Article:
Closing the Gap Between Sales and Revenue with Predictable Integrations

Is your digital health solution what the market needs? Yes. Can it make a huge impact on patient experience, treatment, and outcomes? One hundred percent. Does growth have to be at the mercy of long product sales cycles? Not Anymore.

For those facing this common obstacle, we’ve got good news and a myth to bust: shorter digital health product sales cycles are, in fact, possible. Here’s how repeatable, predictable digital health integrations close the gap between sales and revenue.

What Causes a Long Digital Health Product Sales Cycle?

While long product sales cycles can be attributed to many sources, healthcare integrations can be one of the greatest contributors. Complexities such as integration scoping, execution, and maintenance often extend the digital health product sales cycle, making it difficult to close deals.

Yet, integrations can be one the greatest selling points for your sales team, which begs the question: how do you execute integration projects more quickly, so that your sales team can maximize on this selling point? Answer: predictable, reliable, repeatable integrations.

How Does a Long Sales Cycle Affect Product Growth?

The goal of your sales team is clear: close more deals, faster. Why is “faster” key in that goal? Let’s take a look at how a long sales cycle and delayed revenue can affect a digital health company’s growth and product adoption (aka “stickiness”).

Cash Flow Variability: Long execution timelines can also extend sales cycles, as many digital health vendors don’t realize revenue until the product integration goes live (including the integration). For example, a net new integration could take three months to deploy. For a digital health vendor, this timeline means three months of waiting to realize revenue — provided everything goes according to plan. (Yes, we know. Sometimes things just don’t go according to plan … Shocking.)

A substantial gap like this between sales and revenue causes cash flow variability and obstructs financial visibility. If you don’t know when you’ll receive money, how are you supposed to know when it’s OK to spend it? Without a clear image of financial standing, finance teams must make budgets and projections according to predictions instead of cold, hard facts. Taking a digital health solution to the next level means making calculated risks and investments. Keyword: calculated, informed by data and facts.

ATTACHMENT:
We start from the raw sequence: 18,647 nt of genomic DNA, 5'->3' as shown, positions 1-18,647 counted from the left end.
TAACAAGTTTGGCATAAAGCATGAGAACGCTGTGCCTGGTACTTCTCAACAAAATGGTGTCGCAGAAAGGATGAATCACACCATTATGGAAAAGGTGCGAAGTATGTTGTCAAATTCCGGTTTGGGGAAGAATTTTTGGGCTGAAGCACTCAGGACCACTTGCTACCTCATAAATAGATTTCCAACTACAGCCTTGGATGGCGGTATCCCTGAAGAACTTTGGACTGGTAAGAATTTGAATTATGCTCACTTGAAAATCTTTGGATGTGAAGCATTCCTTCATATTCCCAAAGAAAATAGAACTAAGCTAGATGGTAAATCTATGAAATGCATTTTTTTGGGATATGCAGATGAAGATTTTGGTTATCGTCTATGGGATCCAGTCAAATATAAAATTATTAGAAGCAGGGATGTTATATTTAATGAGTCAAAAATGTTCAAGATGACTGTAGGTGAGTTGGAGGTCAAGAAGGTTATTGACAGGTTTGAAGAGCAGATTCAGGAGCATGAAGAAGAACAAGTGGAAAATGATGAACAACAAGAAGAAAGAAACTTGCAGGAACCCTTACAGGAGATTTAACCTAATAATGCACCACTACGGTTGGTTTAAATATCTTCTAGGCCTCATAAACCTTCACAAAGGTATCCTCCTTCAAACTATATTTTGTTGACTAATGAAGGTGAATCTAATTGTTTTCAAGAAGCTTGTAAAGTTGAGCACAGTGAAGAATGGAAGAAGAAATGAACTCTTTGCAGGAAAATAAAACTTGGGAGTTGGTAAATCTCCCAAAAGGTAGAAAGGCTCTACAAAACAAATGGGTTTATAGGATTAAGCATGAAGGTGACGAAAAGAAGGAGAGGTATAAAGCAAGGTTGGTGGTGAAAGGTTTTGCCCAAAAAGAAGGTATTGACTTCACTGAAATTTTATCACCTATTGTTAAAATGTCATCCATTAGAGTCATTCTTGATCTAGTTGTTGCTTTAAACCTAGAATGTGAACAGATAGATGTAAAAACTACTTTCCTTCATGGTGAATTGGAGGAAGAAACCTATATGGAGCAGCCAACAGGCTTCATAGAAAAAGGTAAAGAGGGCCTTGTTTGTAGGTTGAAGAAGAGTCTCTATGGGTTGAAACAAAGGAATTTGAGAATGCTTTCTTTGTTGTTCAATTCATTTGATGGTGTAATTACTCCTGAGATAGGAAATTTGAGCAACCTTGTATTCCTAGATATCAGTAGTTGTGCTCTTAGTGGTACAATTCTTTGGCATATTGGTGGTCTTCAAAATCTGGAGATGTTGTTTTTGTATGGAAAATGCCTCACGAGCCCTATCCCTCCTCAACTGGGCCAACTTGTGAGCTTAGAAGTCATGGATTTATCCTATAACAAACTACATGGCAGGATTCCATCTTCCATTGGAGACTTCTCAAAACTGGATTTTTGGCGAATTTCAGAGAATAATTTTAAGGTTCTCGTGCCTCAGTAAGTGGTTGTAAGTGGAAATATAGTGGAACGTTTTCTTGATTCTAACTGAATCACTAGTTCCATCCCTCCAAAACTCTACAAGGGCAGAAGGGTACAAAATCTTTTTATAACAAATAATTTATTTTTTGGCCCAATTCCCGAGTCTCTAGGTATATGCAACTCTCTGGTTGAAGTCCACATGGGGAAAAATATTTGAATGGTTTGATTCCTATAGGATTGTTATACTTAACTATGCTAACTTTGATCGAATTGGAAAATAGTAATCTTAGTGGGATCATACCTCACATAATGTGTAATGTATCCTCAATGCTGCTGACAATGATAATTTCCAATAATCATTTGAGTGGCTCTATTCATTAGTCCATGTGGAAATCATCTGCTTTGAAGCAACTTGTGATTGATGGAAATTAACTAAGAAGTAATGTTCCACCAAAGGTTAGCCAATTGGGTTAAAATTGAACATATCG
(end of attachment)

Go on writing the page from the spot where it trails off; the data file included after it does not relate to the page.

Sales Team Morale: A long sales cycle can also result in low sales team morale. Your sales team works incredibly hard to sell your top-of-the-line solution, and a slow sales cycle delays gratification — both financially and professionally. Your sales team, no matter how fantastic they are, are only human. Delayed commission and extra time spent on stalled deals can get even the best of us down. This low morale, in turn, can increase turnover, which means expending resources to train new team members.

If the sales team is your company’s lifeblood, high turnover means delayed growth, ultimately getting in the way of market share expansion. And let’s face it, happy sales teams are way more fun anyway.


Not to mention that integration variables add a cautiousness to sales messaging, as sales teams walk the fine line between overpromising and underselling integration capabilities — and when scaling healthcare technology, trust us, the last thing you want on your hands is an overly cautious sales team. Leverage predictable integrations so when asked, “Do you integrate with my system,” your sales team can turn around and say “Yes” without batting an eye.

Prospect Abandonment: A long digital health sales cycle also increases the likelihood of prospect abandonment because it gives your prospect more time to consider alternatives to your solution and to question your value proposition. Why make this period of time longer than it has to be, especially if it’s at the expense of your close rate?

The longer it takes to engineer and implement an integration for a customer (the longer the time-to-value) the more likely a customer is to become dissatisfied with your product and/or service, which could result in a lost customer and get in the way of product advocacy

It’s like going to a restaurant and having to wait two hours to get your food. The food can be fantastic, but it’s not going to make up for the perceived horrible service. The end result? A lost customer, poor reviews, and negative word-of-mouth — all unfortunate outcomes considering customers aren’t always aware of what goes on behind the curtain. In the eyes of a customer, a bad experience is a bad experience, regardless of the cause — whether it’s a grease fire in the kitchen, or a monster integration project.

Clearly, integration variables and demands can lengthen digital health product sales cycles. Now let’s look at the inverse. A shorter sales cycle decreases the likelihood of prospect abandonment during the buying cycle while also alleviating the burden on your sales team, empowering them to close more deals more quickly.

How to Shorten Your Sales Cycle With Predictable, Repeatable Integrations

Now for our favorite part: solving the problem for you, so your team can focus on its core competencies, driving growth, market share, and overall business objectives.

Our team of integration experts and Solutions Engineers help your team shorten your sales cycle by scoping, engineering, and maintaining integrations for you. Bridge Connector lives and breathes integrations, delivering timely workflows that shorten sales cycles and propel growth, so that you can focus on selling your product, not the integrations. That’s right, myth busted.

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